David VirellesGnosis: Shock waves will also spread on November 27 and 28 when Arraymusic and the Music Gallery team up to present the world premiere of Gnosis, a large-scale work created by former Torontonian David Virelles. Virelles sought out the Music Gallery as his venue of choice to present this work which offers a kaleidoscopic ride through the percussive rhythms of Cuban music. The evening will be an opportunity to hear the unique drums used by the Afro-Cuban secret society Abakuá, as well as master drummer Román Díaz performing with members of the Array Ensemble.

Thin Edge, Spectrum, Toy Piano: Three of Toronto’s younger and blossoming presenters are hot at it this month with their opening concerts of the 2015/16 season.

Founded four years ago in 2011, the Thin Edge New Music Collective begins its season with “Light Show” on November 29, including the Toronto premiere of Music for Lamps, an installation and performance work for 12 sound and light emitting lamps. Other works by Oesterle, Murail and Bolaños Chamorro complete a program that also includes visual illuminations and silent film.

Spectrum Music, founded in 2010, opens its season on November 14 with a concert delving into the complexities of colonial exploration. The program is made up of a suite of works narrating the adventures of explorers from the 15th century that left the world forever changed. As an interesting twist, each new work is paired with a reimagined classic folk song performed by singer-songwriter Alex Lukashevsky.

Kicking off their eighth season on Novembert 21, the eclectic Toy Piano Composers presents “To Be Announced III”– a program of six world premieres by emerging composers curated from TPC’s national call for new works.

Additional Concerts and Performances of contemporary music

New Music Concerts has two events this month. On November 8, an R. Murray Schafer CD benefit concert and on December 6, a program featuring two works by French composer Philippe Leroux, who currently teaches at McGill University, works by Gérard Grisey and Elliott Carter, and a newly commissioned piece by one of Leroux’s former students, Scott Rubin.

group of 27 and Eric Paetkau presents Loved and Were Loved by Canadian composer John Burge, November 6, in a novel venue: the ground floor “Garage” at the Centre of Social Innovation at 720 Bathurst Street.

New Music Kingston: Works by John Estacio, Vivian Fung and Jordan Pal, November 11, in the new but already muscally thriving Isabel Bader Centre for the Performing Arts in Kingston.

Music Toronto presents a world premiere commission by Nicole Lizée, performed by the Cecilia Quartet, November 5.

Heliconian Club celebrates the music of Canadian composer Kye Marshall, including a world premiere for harp duo, November 20.

University of Toronto Faculty of Music: Works by Christos Hatzis, Dean Burry, Julie Spencer, Dinuk Wijeratne and George Kontogiorgos, December 7.

Wendalyn Bartley is a Toronto-based composer and electro-vocal sound artist. sounddreaming@gmail.com.

Lori FreedmanTo say it’s a month of music by Canadian composers may seem like a redundant statement for this In with the New column, as the majority of concerts I write about always feature music from our homegrown composers, improvisers and performers. However, this month is still a bit unusual, in that almost all the upcoming concerts consist of exclusively Canadian works. One composer, Linda Catlin Smith, is so lucky as to have three of her works performed all in the same weekend. Even she admits that’s a rare occurrence.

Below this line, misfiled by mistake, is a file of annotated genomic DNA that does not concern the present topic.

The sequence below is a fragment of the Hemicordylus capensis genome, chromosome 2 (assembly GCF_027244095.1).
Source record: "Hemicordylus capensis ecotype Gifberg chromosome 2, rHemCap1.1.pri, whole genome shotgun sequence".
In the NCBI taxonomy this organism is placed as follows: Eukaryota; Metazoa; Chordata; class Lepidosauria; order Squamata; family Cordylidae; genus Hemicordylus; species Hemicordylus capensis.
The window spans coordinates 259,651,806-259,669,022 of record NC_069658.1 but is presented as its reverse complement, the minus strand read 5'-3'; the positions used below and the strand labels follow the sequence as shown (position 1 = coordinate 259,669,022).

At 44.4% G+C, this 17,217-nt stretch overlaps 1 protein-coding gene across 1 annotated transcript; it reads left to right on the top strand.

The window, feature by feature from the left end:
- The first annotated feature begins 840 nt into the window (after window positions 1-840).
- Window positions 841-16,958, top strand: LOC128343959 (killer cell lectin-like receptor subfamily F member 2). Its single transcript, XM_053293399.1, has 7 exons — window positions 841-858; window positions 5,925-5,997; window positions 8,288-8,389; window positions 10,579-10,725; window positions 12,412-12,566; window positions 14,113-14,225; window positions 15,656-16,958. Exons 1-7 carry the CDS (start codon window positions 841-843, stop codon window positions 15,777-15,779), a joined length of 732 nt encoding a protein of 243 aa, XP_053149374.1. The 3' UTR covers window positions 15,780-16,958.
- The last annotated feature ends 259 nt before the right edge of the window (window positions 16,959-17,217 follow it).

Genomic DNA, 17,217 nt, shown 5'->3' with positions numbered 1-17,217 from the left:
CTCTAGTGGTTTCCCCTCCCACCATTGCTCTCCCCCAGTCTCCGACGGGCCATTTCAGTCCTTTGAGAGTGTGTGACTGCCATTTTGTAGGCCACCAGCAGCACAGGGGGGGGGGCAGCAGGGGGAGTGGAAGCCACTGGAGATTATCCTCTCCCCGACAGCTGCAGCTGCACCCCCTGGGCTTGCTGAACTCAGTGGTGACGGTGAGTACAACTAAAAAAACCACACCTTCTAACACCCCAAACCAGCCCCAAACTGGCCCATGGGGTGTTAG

X Avant: A good example of this is the signature concert of the Music Gallery’s X Avant festival, which runs from October 15 to 18. On October 16, the MG is presenting “MG Encore” as part of the celebrations marking their 40th anniversary. In the October 2014 issue, WholeNote published an article written by Andrew Timar that spoke about some of the early history of the MG and the curatorial direction of the current artistic director David Dacks. The MG Encore concert takes a retrospective look at the gallery’s history by programming six compositions by people who have been part of that history. The entire festival, “X Avant X: MG40,” combines two concerts that provide a look back at the past and two concerts that look forward toward the sounds of the future. I spoke with Dacks about his vision for the festival.

The Encore concert was curated by Chelsea Shanoff with help from Dacks and a few members of the MG community. Using information sent to them by the Canada Council that listed all the grants they had ever received, they noted the number of pieces that had been commissioned by the MG. That list made them aware of what Dacks called “premiere culture” – the fact that so many commissioned pieces receive one performance but fail to have a second life. The Encore concert addresses that phenomenon in part and it influenced the final selection of repertoire (which was also based on a balance of musical style, era and gender).

The concert will present works by composers Ann Southam, Allison Cameron, Martin Arnold, Linda Catlin Smith, Erik Ross and Nic Gotham and will be performed by a custom-built ensemble made up of new generation players, thus giving these younger musicians an opportunity to acquaint themselves with music they may not have heard before. The concert is also a tribute to Nic Gotham with a performance of Miniatures, his final composition. These instrumental works were composed for an online installation related to Martha Baillie’s novel The Whale’s Ear, also known as The Search for Heinrich Schlögel. Postcards with excerpts of the novel were sent to friends who recorded themselves speaking the words on the card. The music was composed to accompany these extracts, and can be heard online on the In situ page at schlogel.ca along with images of the postcards and novel extracts.